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By Ronald E. Jackson, Executive Director, Citizens for Better Schools

Here in Alabama and across the South, our public schools — and the children who attend them — are under continuous assault. Cuts in state funding, school closings and increases in school and class sizes are just some of the ways the quality of education for our youngsters is undercut.

The fact that many of these decisions are made locally should not be misunderstood to mean they're made democratically. In reality, it's often the opposite: School officials agree on plans in private meetings, pre-meetings, and closed-door sessions. By the time a proposal reaches a public meeting, it's often a done deal. Parents and other community members frequently have little chance of influencing school decisions.

This backdoor process has contributed to the spread of sex segregation in Southern schools. School officials have become enamored with the idea of separating boys and girls by putting them in different classes, or even in completely separate institutions.

These sex segregated schemes are often promoted as a way to help "at-risk" African-American boys. But in truth, co-education is not what is hindering these children's schooling. The real problems are plain to see, and include inadequate funding, overcrowded schools and classrooms, and school officials' obsession with test scores, exacerbated by the linkage of school funding to those scores. Sex segregation is a cheap, short-term diversion from the real problems of educational inequality.

There's also more to the story of single sex education. Although school officials, in their public statements, promise improved academic achievement through single sex programs, behind that façade — particularly in predominantly black schools — is a concern with discipline, and a view that African-American boys are a disciplinary problem.

Another common justification for separating boys and girls is that they "distract" each other in class. Aside from being unsupported by scientific research, this assertion about adolescent romance in schools has a sinister history. When the Supreme Court's decision in Brown v. Board of Education forced schools to stop segregating students by race, many schools turned to sex segregation because it prevented contact between black boys and white girls. In light of its history, separating students by sex is an extension of segregation by color.

Other states haven chosen a better course than we in Alabama have at present. The state of Washington has issued a memorandum to school districts affirming that single gender classes are prohibited except in narrow circumstances.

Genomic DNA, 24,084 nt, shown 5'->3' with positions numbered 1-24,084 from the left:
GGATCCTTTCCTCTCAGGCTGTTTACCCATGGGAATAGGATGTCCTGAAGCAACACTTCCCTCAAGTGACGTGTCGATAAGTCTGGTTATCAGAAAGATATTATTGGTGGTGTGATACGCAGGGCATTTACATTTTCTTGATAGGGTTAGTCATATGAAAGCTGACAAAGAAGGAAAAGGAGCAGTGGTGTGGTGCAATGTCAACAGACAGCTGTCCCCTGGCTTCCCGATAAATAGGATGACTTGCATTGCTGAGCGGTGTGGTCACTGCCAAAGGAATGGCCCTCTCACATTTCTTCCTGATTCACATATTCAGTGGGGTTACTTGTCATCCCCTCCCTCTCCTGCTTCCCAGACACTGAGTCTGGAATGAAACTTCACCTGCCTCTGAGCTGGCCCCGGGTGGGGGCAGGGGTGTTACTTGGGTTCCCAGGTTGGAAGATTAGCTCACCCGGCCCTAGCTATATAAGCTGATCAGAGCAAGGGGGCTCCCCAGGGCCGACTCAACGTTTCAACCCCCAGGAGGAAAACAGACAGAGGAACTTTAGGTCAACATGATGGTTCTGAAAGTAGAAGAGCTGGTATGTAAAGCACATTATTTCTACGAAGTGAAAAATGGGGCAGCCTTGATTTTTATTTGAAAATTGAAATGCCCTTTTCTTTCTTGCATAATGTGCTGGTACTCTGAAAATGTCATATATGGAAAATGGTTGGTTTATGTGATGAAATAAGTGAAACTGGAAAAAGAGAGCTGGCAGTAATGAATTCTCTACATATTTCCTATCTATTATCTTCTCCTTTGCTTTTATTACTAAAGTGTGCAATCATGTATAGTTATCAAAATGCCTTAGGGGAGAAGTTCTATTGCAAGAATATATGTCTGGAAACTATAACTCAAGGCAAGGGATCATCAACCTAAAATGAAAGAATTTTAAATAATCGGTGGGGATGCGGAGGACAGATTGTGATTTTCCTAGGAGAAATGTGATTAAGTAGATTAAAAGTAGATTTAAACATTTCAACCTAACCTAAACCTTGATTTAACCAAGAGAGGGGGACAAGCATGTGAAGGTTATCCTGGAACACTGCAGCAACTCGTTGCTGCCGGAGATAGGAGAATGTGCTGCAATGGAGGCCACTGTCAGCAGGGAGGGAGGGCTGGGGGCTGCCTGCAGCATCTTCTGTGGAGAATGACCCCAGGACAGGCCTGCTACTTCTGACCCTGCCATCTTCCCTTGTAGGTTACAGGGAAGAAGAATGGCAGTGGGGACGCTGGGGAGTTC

The memo states: "Washington state law prohibits school districts from providing any course, program, or activity separately based on sex . . . even if a single sex class or activity is permissible under federal law."

Subsequently, the Tacoma School District has ended a program at one middle school that separated boys and girls for several classes. Separation of students based on sex is permitted only for physical education classes, classes that deal with human sexuality and choir, and even then only when justified. The situation in Washington stands in contrast to that in Alabama, where schools continue to implement single sex program without any research basis at all.

We at Citizens for Better Schools believe each child must be seen and treated as an individual. Lumping students by sex, and asserting that boys need one thing and girls another, is neither the right thing to do, nor does it improve educational outcomes in practice.

Students, their parents, and their communities know what students and schools need to succeed. The sooner we can brush past gimmicks like single-sex education and get down to the real work of improving educational opportunity for all students, the better.

Ronald E. Jackson is executive director of Citizens for Better Schools. Previously he served two terms as a member of the Alabama House of Representatives, and was the managing attorney for the Birmingham Legal Aid Society.

(Originally published in the Montgomery Advisor.)


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